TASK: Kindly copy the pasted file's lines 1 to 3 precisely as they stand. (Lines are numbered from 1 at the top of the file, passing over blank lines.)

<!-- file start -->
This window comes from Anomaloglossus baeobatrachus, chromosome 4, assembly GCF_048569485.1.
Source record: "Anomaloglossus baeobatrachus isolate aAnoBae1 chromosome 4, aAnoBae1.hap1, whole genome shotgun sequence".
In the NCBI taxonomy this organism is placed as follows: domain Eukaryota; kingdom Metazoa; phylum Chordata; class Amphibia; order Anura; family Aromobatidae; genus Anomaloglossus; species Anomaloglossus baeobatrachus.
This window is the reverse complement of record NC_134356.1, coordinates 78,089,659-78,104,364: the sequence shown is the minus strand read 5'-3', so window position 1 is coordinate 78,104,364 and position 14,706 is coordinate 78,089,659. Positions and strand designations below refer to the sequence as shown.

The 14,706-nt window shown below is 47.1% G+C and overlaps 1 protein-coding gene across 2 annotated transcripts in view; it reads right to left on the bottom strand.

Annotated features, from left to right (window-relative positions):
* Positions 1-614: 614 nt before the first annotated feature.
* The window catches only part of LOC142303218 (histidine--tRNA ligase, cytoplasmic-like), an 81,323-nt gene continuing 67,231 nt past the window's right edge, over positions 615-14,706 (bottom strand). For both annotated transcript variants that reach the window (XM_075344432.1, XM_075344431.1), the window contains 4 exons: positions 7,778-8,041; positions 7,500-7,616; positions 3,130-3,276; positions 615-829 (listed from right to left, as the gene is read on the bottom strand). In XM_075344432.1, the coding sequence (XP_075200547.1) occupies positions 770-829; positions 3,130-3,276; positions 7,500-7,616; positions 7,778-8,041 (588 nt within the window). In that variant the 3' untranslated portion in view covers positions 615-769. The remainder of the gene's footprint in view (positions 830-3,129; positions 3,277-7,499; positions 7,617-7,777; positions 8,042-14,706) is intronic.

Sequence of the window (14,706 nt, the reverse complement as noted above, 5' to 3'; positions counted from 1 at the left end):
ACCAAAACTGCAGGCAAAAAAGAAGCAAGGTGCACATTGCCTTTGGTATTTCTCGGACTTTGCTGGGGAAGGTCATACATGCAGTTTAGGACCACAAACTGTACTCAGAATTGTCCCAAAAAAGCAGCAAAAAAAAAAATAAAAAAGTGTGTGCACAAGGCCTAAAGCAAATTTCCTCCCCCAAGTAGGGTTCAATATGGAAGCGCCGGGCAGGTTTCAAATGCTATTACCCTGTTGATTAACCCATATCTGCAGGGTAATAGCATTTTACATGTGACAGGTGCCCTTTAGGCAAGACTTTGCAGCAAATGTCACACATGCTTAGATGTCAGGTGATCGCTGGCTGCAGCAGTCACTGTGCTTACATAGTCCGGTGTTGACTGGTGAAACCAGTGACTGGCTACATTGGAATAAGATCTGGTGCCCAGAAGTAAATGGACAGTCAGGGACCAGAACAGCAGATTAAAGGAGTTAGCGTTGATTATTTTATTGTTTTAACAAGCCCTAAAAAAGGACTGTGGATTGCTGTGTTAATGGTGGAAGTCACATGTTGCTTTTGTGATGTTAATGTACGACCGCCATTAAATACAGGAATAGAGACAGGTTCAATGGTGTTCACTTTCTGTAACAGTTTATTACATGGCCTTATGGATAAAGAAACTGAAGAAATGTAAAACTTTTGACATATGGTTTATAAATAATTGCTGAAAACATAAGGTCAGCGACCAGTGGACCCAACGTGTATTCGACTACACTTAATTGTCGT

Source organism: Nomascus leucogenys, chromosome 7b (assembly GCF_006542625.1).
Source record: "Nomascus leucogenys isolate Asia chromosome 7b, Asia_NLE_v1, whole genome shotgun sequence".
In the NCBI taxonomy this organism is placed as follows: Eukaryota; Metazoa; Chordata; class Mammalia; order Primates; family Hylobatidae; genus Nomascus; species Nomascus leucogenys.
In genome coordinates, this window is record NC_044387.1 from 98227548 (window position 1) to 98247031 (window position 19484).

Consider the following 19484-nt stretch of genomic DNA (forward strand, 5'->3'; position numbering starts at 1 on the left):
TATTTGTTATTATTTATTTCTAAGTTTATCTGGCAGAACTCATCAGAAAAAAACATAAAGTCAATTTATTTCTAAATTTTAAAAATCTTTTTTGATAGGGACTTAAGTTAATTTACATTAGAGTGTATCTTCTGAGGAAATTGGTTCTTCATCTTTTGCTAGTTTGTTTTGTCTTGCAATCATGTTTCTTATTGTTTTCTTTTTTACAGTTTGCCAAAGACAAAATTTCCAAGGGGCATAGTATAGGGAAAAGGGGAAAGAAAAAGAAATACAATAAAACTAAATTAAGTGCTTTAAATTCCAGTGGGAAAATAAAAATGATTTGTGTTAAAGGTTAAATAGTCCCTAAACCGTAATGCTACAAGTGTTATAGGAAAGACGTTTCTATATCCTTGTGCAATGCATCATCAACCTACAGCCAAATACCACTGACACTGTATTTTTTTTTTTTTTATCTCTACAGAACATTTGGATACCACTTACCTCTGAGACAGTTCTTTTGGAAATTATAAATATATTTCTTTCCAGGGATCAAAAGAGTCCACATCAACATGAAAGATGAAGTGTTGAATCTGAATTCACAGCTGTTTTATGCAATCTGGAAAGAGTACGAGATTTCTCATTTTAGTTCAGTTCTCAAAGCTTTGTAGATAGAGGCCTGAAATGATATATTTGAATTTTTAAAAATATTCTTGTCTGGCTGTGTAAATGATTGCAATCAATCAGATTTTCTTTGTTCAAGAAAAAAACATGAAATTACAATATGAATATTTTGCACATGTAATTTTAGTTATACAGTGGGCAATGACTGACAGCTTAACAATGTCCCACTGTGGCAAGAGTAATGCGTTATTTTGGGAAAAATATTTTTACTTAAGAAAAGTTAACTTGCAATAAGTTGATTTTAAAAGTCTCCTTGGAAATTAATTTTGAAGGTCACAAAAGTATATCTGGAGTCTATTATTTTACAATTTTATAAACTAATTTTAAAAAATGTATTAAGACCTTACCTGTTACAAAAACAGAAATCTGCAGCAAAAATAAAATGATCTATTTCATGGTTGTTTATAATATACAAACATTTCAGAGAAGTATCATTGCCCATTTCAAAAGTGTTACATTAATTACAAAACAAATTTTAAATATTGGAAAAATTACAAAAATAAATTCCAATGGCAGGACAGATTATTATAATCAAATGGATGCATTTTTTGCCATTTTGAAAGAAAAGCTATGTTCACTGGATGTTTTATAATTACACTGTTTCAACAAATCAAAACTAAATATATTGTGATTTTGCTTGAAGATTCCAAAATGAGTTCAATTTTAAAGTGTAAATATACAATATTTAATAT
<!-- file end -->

This window comes from Anomaloglossus baeobatrachus, chromosome 4, assembly GCF_048569485.1.
Source record: "Anomaloglossus baeobatrachus isolate aAnoBae1 chromosome 4, aAnoBae1.hap1, whole genome shotgun sequence".
In the NCBI taxonomy this organism is placed as follows: domain Eukaryota; kingdom Metazoa; phylum Chordata; class Amphibia; order Anura; family Aromobatidae; genus Anomaloglossus; species Anomaloglossus baeobatrachus.